Guidance on how to support employees who are, or will become carers
A carer can be anyone, of any age, who provides unpaid support to someone who is ill, disabled or frail. Most of us will not identify ourselves as a carer, when in fact 1 in 7 of us are providing care in some form.
Your organisation may already recognise and be supporting carers – which is fantastic – so you can use this checklist to review your level of support and adapt your approach if need be. If this is new to you, our HR checklist can act as a starting point in helping you become more aware of carers within your workforce and to understand their situation and the challenges they face.
Our HR checklist provides guidance across 3 key areas:
1 | Awareness of who carers are in your company
2 | Policies, resources and support tailored for carers
3 | Communication and engagement with carers
Caring affects everyone differently. Whilst some employees cope well with their caring responsibilities, others feel the strain – impacting their performance at work, their social life and overall health. The approach your company takes shouldn’t depend on whether an employee provides care around the clock or for a few hours a week. It’s about having processes and support in place should employees need it.
To offer support is one thing, but your employees won’t utilise it if it’s not relevant or appropriate to their needs. Caring responsibilities differ from carer to carer and typically do not fall into a predictable or regular pattern. It’s crucial that your approach is responsive to their needs – flexing policies and personalising support where you can.
Read our HR checklist here
Awareness of carers
- Create an employee wellbeing survey
- A dedicated survey or question in your existing employee survey will help you identify the number of carers in your workforce and their current situation.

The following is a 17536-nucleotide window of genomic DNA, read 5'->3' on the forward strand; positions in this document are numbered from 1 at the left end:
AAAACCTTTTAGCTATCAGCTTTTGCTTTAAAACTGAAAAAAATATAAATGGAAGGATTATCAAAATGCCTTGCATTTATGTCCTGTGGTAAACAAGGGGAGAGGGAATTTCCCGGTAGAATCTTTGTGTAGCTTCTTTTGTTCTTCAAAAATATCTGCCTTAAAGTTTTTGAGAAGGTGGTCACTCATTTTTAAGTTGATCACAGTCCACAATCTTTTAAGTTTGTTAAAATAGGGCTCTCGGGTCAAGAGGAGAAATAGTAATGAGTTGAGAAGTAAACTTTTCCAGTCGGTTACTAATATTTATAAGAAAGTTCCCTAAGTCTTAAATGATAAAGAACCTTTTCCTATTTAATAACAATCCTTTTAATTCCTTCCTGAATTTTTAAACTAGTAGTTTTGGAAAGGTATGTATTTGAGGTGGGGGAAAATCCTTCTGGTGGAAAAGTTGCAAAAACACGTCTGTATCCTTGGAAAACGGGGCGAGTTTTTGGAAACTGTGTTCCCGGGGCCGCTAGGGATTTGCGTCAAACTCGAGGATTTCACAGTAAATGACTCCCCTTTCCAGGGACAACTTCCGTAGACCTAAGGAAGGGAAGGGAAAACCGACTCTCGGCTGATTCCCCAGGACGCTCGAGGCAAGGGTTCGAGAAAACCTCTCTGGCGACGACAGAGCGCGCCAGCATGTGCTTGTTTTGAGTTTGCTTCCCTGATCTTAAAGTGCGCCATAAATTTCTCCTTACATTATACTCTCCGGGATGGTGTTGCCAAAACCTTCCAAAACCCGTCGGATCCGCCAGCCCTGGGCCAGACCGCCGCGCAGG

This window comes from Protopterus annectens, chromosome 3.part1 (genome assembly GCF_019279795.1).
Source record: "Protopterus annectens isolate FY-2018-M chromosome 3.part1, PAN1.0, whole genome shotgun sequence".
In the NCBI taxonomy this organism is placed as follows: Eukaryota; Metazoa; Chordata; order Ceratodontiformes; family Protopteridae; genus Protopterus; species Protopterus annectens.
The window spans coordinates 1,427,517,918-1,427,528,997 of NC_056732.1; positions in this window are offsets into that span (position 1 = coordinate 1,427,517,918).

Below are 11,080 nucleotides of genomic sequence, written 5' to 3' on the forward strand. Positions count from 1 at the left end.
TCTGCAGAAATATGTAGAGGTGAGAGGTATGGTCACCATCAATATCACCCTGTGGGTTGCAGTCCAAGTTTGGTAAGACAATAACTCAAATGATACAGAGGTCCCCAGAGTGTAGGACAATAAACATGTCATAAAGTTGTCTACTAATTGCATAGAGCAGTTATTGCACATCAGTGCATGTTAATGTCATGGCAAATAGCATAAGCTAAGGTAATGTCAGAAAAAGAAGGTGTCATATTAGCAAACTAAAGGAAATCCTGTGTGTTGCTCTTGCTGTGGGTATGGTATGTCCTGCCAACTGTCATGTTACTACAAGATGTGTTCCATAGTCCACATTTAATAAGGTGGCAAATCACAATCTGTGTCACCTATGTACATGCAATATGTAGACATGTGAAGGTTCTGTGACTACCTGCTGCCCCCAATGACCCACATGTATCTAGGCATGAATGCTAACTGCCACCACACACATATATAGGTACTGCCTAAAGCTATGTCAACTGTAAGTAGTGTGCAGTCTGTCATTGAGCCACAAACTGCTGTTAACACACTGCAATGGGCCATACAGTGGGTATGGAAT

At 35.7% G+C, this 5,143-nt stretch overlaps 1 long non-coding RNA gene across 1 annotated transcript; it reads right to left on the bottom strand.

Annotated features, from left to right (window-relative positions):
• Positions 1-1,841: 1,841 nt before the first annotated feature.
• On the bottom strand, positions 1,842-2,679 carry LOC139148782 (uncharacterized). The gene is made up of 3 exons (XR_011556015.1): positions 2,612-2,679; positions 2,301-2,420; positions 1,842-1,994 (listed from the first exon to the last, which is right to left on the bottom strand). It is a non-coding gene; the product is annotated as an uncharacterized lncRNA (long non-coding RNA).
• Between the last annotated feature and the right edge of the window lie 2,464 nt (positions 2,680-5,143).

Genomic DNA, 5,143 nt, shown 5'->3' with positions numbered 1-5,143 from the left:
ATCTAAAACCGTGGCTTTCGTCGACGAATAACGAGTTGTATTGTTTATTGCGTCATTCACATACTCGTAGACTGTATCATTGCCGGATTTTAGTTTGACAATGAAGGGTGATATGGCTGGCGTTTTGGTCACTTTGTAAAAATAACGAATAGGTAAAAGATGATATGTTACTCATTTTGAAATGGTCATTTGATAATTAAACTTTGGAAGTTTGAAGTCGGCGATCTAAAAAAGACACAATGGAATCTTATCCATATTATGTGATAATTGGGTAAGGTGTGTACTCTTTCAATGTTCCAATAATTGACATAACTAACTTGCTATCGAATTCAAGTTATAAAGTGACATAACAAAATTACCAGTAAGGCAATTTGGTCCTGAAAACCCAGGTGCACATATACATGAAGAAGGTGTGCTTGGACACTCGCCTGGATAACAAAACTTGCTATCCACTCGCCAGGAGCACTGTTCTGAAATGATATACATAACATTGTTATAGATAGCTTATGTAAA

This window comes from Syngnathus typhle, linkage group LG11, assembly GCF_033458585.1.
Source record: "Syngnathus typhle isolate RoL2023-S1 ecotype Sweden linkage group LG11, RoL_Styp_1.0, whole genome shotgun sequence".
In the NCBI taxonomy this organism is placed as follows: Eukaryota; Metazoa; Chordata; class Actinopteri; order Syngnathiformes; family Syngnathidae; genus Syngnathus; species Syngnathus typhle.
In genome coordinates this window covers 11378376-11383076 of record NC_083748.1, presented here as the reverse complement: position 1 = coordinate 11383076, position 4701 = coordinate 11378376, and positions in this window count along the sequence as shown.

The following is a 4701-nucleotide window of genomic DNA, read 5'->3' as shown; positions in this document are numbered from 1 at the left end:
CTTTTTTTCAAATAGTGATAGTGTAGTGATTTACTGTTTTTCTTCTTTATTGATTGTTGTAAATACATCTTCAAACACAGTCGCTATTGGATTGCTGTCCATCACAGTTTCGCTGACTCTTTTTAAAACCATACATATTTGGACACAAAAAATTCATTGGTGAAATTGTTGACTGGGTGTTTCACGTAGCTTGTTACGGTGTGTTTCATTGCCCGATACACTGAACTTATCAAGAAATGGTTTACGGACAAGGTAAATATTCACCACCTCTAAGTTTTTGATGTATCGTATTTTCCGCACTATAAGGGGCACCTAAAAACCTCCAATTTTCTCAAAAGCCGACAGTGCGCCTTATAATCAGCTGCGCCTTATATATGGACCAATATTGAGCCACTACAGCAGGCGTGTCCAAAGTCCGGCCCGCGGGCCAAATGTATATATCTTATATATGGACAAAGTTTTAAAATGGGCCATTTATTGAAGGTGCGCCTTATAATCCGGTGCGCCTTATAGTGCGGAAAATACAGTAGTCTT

- Offer training or carer webinars to line managers
- Ensure line managers have the confidence to have sensitive conversations with employees and empower them to tailor their working arrangements to suit their individual caring needs wherever possible.
- Review and amend performance targets and objectives
- Appraise objectives regularly so they work around your employees needs and try to be flexible with absence reporting. Double check that personal development is inclusive for carers so they don’t miss out on opportunities.
- Include carers in your bereavement policy
- Be mindful of who employees are caring for and broaden your policy where possible. Consider paid or unpaid leave, timeliness to action an approach and sensitivity around team communications.
Support for carers
- Holistic wellbeing and benefit provisions
- An EAP is a good start, but your employees need a combination of emotional, practical and financial support in-the-moment and on a more regular basis. Review your benefits package and check relevancy and specialism to support carers with such matters.
- Signpost to a local charity or support group
- Ensure information on carer networks, local authorities and charities are easily accessible and appropriate. Use a mixture of sources that are local, generic and condition specific.
- Allow personal calls or rest time
- Be mindful of carers’ responsibilities and accommodating these where possible. Encourage them to block out time in their diary or set ‘do not disturb’ on Skype or Teams to demonstrate flexibility, create transparency and to develop rapport.
- Offer flexible working hours, paid leave or reduced hours
- Understand that caring responsibilities may be unexpected or irregular, so a willingness to tailor your policies around each carer’s needs will help them to manage stress and focus on the job in hand.
Engage with carers
- Promote carer awareness days and include as part of your wellness calendar
- Your senior team should champion the needs of working carers and create a safe environment for carers to access and request support.
- Start a fortnightly newsletter, internal social media account or quarterly CEO update
- Regularly promote carer support and policies using a multi-channelled approach (don’t forget to include those on furlough or other leave).
- Arrange a buddy system, carer forum or lunch and learn event
- Utilise expertise from charities and resources from your benefits provider to engage employees and equip line managers with supporting carers in their team.
Let’s create a working culture that’s fit for the future. A future that enables employees to balance work, health and caring responsibilities.
Ready to take the next steps?
Our HR checklist provides you with some guidance on supporting carers within your organisation, but we can help you deliver a tailored approach. Get in touch for a no obligation chat on 0207 965 0286.